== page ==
When you tear your heart in two, do it: take the paper heart from your sleeve and tear it into two pieces. You now have one heart less to play with, but you are granted some freedom in return: whenever you tear your heart in two, you may drop your mouth-piece for a moment and speak one line for your own character, saying whatever you like. In this way, you may change the dialogue radically, disagreeing with whatever the Interlocutor has spoken on behalf of your character, breaking any promise you have just made, denying or altering your prior statements, etc.

If you reach the end of any dialogue with your heart on your sleeve, you get to take another heart from the supply; if you tear your heart in two, you lose it for good. If you have no hearts left, then all you can do during dialogues is hide your heart away, except for when you are the Interlocutor and may speak freely for your own character if you choose.

The game ends when everyone has had one, two, or three turns as the Interlocutor and everyone has been in a dialogue at least once or twice, depending on the time you allocate for the game: count up the hearts you each have and compare them. Anyone with no hearts left must break off their relationships with all the other characters and leave that social circle for good; whoever has the most hearts at the end gets to dictate the future for all the other characters who have any hearts left, though they may each tear their heart in two to disagree with or change any statement made about their character in the summary.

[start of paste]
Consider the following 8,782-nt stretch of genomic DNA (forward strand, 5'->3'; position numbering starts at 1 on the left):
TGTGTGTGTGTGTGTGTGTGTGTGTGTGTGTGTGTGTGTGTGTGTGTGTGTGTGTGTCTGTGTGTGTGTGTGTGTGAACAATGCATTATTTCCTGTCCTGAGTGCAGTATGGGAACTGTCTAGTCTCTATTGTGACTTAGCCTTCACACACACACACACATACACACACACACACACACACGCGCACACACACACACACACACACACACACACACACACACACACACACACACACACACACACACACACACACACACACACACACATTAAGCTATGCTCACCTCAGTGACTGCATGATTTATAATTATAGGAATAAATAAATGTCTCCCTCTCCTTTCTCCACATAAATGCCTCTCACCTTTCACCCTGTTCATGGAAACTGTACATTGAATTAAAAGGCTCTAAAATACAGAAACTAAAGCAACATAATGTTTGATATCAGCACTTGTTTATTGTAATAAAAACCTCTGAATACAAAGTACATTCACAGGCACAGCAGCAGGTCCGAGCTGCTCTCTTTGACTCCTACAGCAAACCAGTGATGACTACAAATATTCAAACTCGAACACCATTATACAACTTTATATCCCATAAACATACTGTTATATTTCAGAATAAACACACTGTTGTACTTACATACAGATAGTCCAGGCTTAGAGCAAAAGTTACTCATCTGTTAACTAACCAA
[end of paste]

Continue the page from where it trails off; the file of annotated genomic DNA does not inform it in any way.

Thanks to Nina Conti for the inspiration, and to Lloyd, Elina and Nick for permission to use their images.